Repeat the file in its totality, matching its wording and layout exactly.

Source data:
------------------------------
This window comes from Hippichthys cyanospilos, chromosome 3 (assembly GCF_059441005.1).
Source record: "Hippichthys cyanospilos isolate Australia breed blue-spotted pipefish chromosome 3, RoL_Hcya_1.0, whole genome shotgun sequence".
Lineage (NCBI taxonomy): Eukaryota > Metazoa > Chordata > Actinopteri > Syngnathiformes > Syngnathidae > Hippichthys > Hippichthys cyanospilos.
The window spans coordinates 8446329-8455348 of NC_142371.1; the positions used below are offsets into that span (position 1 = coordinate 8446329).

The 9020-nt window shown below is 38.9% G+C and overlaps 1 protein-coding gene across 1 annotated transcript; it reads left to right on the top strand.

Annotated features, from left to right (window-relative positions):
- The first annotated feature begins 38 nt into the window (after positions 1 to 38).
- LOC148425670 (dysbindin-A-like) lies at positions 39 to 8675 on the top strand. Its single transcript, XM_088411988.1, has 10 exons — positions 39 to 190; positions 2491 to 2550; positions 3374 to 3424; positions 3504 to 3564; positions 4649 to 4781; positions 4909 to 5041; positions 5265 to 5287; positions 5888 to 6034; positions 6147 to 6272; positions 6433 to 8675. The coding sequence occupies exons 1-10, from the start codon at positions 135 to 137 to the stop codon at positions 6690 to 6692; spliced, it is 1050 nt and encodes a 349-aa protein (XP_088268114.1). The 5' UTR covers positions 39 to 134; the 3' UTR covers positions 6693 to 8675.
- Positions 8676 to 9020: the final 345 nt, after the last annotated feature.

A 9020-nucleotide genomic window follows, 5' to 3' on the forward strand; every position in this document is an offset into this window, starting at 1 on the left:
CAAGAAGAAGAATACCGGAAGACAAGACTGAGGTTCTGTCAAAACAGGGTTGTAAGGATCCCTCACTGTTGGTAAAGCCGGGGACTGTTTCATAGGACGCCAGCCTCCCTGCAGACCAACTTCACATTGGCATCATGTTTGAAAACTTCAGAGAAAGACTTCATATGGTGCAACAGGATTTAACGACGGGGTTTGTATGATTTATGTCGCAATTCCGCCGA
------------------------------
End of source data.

This window comes from Hippichthys cyanospilos, chromosome 3 (assembly GCF_059441005.1).
Source record: "Hippichthys cyanospilos isolate Australia breed blue-spotted pipefish chromosome 3, RoL_Hcya_1.0, whole genome shotgun sequence".
Lineage (NCBI taxonomy): Eukaryota > Metazoa > Chordata > Actinopteri > Syngnathiformes > Syngnathidae > Hippichthys > Hippichthys cyanospilos.
The window spans coordinates 8446329-8455348 of NC_142371.1; the positions used below are offsets into that span (position 1 = coordinate 8446329).

The 9020-nt window shown below is 38.9% G+C and overlaps 1 protein-coding gene across 1 annotated transcript; it reads left to right on the top strand.

Annotated features, from left to right (window-relative positions):
- The first annotated feature begins 38 nt into the window (after positions 1 to 38).
- LOC148425670 (dysbindin-A-like) lies at positions 39 to 8675 on the top strand. Its single transcript, XM_088411988.1, has 10 exons — positions 39 to 190; positions 2491 to 2550; positions 3374 to 3424; positions 3504 to 3564; positions 4649 to 4781; positions 4909 to 5041; positions 5265 to 5287; positions 5888 to 6034; positions 6147 to 6272; positions 6433 to 8675. The coding sequence occupies exons 1-10, from the start codon at positions 135 to 137 to the stop codon at positions 6690 to 6692; spliced, it is 1050 nt and encodes a 349-aa protein (XP_088268114.1). The 5' UTR covers positions 39 to 134; the 3' UTR covers positions 6693 to 8675.
- Positions 8676 to 9020: the final 345 nt, after the last annotated feature.

A 9020-nucleotide genomic window follows, 5' to 3' on the forward strand; every position in this document is an offset into this window, starting at 1 on the left:
CAAGAAGAAGAATACCGGAAGACAAGACTGAGGTTCTGTCAAAACAGGGTTGTAAGGATCCCTCACTGTTGGTAAAGCCGGGGACTGTTTCATAGGACGCCAGCCTCCCTGCAGACCAACTTCACATTGGCATCATGTTTGAAAACTTCAGAGAAAGACTTCATATGGTGCAACAGGATTTAACGACGGGGTTTGTATGATTTATGTCGCAATTCCGCCGA